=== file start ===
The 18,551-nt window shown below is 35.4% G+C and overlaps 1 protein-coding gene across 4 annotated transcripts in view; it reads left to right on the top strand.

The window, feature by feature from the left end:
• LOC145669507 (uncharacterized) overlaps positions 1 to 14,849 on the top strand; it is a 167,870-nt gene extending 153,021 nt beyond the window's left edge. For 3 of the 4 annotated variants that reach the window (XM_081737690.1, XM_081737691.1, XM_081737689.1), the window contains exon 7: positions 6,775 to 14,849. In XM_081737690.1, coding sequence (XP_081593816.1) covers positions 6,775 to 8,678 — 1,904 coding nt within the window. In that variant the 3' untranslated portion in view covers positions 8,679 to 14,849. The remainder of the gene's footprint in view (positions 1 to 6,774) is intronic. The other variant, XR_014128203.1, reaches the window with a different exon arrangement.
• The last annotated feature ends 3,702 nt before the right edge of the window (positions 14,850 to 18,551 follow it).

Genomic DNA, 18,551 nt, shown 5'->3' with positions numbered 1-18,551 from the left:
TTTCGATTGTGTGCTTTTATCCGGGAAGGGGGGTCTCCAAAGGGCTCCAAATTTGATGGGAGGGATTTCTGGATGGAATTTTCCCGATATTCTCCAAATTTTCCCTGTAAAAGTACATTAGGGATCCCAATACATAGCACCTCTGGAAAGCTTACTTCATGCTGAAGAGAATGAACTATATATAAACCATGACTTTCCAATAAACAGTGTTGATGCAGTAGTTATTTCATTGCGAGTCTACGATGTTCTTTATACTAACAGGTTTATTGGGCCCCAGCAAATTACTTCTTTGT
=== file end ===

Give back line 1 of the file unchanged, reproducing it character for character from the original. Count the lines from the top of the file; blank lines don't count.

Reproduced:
The 18,551-nt window shown below is 35.4% G+C and overlaps 1 protein-coding gene across 4 annotated transcripts in view; it reads left to right on the top strand.